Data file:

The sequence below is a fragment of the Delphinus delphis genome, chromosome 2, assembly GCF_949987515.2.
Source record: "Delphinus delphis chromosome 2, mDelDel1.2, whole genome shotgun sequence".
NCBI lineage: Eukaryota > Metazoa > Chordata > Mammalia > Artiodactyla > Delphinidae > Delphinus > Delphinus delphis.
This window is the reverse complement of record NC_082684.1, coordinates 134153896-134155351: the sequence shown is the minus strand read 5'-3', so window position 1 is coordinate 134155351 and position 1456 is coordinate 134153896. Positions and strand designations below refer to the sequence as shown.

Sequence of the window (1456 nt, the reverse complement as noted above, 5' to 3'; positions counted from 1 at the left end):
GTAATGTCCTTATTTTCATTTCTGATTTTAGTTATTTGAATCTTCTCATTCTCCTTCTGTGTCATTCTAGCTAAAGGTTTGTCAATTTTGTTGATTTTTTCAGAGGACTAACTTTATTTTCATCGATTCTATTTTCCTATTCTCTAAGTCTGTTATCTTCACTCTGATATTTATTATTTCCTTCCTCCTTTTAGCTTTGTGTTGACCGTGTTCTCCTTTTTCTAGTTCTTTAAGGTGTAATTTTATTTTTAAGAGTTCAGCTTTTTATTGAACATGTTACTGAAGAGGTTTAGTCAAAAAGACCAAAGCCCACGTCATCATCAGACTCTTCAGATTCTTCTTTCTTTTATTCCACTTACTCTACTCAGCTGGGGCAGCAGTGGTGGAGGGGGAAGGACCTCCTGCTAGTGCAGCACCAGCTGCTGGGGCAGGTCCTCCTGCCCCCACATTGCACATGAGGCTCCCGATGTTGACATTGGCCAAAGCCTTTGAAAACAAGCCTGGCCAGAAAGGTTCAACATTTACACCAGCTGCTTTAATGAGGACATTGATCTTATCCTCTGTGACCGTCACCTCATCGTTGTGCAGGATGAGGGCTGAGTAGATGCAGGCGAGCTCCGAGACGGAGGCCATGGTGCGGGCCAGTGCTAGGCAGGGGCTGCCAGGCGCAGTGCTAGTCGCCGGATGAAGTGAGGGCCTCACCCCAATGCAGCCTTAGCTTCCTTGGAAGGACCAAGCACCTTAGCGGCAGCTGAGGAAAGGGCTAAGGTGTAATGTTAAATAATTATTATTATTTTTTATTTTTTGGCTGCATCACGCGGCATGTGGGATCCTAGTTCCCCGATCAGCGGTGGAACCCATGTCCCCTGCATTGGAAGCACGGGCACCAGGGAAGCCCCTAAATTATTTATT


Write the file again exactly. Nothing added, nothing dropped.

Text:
The sequence below is a fragment of the Delphinus delphis genome, chromosome 2, assembly GCF_949987515.2.
Source record: "Delphinus delphis chromosome 2, mDelDel1.2, whole genome shotgun sequence".
NCBI lineage: Eukaryota > Metazoa > Chordata > Mammalia > Artiodactyla > Delphinidae > Delphinus > Delphinus delphis.
This window is the reverse complement of record NC_082684.1, coordinates 134153896-134155351: the sequence shown is the minus strand read 5'-3', so window position 1 is coordinate 134155351 and position 1456 is coordinate 134153896. Positions and strand designations below refer to the sequence as shown.

Sequence of the window (1456 nt, the reverse complement as noted above, 5' to 3'; positions counted from 1 at the left end):
GTAATGTCCTTATTTTCATTTCTGATTTTAGTTATTTGAATCTTCTCATTCTCCTTCTGTGTCATTCTAGCTAAAGGTTTGTCAATTTTGTTGATTTTTTCAGAGGACTAACTTTATTTTCATCGATTCTATTTTCCTATTCTCTAAGTCTGTTATCTTCACTCTGATATTTATTATTTCCTTCCTCCTTTTAGCTTTGTGTTGACCGTGTTCTCCTTTTTCTAGTTCTTTAAGGTGTAATTTTATTTTTAAGAGTTCAGCTTTTTATTGAACATGTTACTGAAGAGGTTTAGTCAAAAAGACCAAAGCCCACGTCATCATCAGACTCTTCAGATTCTTCTTTCTTTTATTCCACTTACTCTACTCAGCTGGGGCAGCAGTGGTGGAGGGGGAAGGACCTCCTGCTAGTGCAGCACCAGCTGCTGGGGCAGGTCCTCCTGCCCCCACATTGCACATGAGGCTCCCGATGTTGACATTGGCCAAAGCCTTTGAAAACAAGCCTGGCCAGAAAGGTTCAACATTTACACCAGCTGCTTTAATGAGGACATTGATCTTATCCTCTGTGACCGTCACCTCATCGTTGTGCAGGATGAGGGCTGAGTAGATGCAGGCGAGCTCCGAGACGGAGGCCATGGTGCGGGCCAGTGCTAGGCAGGGGCTGCCAGGCGCAGTGCTAGTCGCCGGATGAAGTGAGGGCCTCACCCCAATGCAGCCTTAGCTTCCTTGGAAGGACCAAGCACCTTAGCGGCAGCTGAGGAAAGGGCTAAGGTGTAATGTTAAATAATTATTATTATTTTTTATTTTTTGGCTGCATCACGCGGCATGTGGGATCCTAGTTCCCCGATCAGCGGTGGAACCCATGTCCCCTGCATTGGAAGCACGGGCACCAGGGAAGCCCCTAAATTATTTATT